The bestselling author of Give and Take and Originals examines the critical art of rethinking: learning to question your opinions and open other people’s minds, which can position you for excellence at work and wisdom in life.
Intelligence is usually seen as the ability to think and learn, but in a rapidly changing world, there’s another set of cognitive skills that might matter more: the ability to rethink and unlearn. In our daily lives, too many of us favor the comfort of conviction over the discomfort of doubt. We listen to opinions that make us feel good, instead of ideas that make us think hard. We see disagreement as a threat to our egos, rather than an opportunity to learn. We surround ourselves with people who agree with our conclusions, when we should be gravitating toward those who challenge our thought process. The result is that our beliefs get brittle long before our bones. Intelligence is no cure, and it can even be a curse: there’s evidence that being good at thinking can make us worse at rethinking. The brighter we are, the blinder to our own limitations we can become.
As an organizational psychologist, Adam Grant is an expert on opening other people’s minds–and our own. As Wharton’s top-rated professor and the #1 New York Times bestselling author of Originals and Give and Take, one of his guiding principles is to argue like he’s right but listen like he’s wrong. With bold ideas and rigorous evidence, he investigates how we can embrace the joy of being wrong, harness the surprising advantages of impostor syndrome, bring nuance to charged conversations, and build schools, workplaces, and communities of lifelong learners. You’ll learn how an international debate champion wins arguments, how a Black musician persuades white supremacists to abandon hate, how a vaccine whisperer convinces concerned parents to immunize their children, and how Adam has coaxed Yankees fans to root for the Red Sox. Think Again reveals that we don’t have to believe everything we think or internalize everything we feel. It’s an invitation to let go of views that are no longer serving us well and prize mental flexibility, humility, and curiosity over foolish consistency. If knowledge is power, knowing what we don’t know is wisdom.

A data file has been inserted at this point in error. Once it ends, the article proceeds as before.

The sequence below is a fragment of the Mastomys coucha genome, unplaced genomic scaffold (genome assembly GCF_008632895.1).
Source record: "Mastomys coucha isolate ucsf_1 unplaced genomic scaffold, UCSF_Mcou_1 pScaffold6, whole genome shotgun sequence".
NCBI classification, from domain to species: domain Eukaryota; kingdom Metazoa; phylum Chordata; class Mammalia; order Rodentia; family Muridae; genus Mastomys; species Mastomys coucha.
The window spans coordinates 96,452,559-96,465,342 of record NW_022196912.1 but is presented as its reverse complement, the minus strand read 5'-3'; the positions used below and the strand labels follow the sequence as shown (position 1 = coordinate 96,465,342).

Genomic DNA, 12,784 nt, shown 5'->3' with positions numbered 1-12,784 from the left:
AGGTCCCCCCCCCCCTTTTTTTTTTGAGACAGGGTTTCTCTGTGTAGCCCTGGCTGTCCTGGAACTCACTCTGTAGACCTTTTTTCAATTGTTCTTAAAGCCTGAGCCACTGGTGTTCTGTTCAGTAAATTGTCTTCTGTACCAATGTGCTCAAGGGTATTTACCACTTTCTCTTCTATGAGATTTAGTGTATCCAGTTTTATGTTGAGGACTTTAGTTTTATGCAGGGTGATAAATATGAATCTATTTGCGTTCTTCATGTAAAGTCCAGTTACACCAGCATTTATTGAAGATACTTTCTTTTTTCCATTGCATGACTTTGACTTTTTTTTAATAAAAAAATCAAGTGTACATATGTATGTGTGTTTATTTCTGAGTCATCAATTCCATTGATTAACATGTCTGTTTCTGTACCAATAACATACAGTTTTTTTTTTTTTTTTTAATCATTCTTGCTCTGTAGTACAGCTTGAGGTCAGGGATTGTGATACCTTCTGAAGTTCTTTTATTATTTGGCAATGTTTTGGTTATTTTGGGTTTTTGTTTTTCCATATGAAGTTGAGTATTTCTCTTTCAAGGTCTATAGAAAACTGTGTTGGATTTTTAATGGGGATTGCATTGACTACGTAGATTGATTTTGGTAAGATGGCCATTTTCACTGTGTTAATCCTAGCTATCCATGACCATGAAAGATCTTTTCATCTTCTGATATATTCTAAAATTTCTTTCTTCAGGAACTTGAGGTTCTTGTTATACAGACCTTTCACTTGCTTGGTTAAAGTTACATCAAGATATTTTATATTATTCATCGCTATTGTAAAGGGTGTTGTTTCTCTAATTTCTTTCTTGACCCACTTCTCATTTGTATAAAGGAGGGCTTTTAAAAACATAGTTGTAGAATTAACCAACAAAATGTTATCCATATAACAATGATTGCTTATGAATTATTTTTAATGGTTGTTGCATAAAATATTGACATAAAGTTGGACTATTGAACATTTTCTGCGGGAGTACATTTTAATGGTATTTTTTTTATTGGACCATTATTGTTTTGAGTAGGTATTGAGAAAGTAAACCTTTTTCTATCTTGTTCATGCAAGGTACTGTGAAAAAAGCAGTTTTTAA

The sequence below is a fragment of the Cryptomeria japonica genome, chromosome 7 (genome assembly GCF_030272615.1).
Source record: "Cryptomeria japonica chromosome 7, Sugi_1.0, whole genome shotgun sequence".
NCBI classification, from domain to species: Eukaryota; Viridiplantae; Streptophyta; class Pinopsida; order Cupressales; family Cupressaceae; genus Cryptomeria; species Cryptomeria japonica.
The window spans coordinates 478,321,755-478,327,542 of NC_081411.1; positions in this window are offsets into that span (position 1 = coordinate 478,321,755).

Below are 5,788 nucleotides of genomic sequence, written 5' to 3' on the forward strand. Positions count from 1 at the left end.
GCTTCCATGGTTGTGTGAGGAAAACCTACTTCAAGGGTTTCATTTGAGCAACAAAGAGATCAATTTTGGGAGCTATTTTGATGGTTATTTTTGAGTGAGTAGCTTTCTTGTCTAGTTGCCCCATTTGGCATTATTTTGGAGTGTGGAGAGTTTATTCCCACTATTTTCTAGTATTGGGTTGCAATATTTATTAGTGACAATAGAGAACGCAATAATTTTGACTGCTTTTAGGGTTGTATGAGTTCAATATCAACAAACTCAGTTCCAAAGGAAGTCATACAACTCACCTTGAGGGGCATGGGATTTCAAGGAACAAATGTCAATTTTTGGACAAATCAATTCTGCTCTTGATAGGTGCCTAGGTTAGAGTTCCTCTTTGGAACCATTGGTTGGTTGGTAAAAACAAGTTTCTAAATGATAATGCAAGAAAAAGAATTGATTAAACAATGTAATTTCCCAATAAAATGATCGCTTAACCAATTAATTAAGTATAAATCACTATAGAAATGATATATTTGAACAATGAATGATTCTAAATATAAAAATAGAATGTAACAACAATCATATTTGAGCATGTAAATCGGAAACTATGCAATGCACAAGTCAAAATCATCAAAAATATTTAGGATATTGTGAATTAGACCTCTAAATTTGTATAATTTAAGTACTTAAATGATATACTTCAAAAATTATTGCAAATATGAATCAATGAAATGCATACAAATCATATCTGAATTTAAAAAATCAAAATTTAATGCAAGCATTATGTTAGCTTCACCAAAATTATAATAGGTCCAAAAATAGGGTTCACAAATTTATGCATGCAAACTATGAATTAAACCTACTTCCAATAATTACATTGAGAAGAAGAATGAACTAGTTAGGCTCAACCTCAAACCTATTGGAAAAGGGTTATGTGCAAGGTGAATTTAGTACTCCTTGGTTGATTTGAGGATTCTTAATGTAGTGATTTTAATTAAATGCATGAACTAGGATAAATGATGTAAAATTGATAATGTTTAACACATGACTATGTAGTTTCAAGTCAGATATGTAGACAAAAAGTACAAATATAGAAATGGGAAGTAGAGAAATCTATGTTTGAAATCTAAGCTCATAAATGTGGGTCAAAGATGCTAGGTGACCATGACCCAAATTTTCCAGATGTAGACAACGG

How to find a sense of coherency, peace and a deepened sense of spirituality.
James Doty has a conversation with the audience at SAND19 US.
Fritjof Capra answers questions from the audience at SAND18 US
Love is the highest and most precious "asset" of human existence.
A conversation with Dr. Gabor Maté, hosted by Maurizio & Zaya Benazzo.
Many struggle with grief, sadness, fear, and frustration that have their roots earlier on in our lives
An overview of oppression as the environment for intergenerational trauma
Grief and loss touch us all, arriving at our door in many ways.
Coming to Peace with All that Arises in Everyday Life
Please enter your email and we’ll send you instructions to reset your password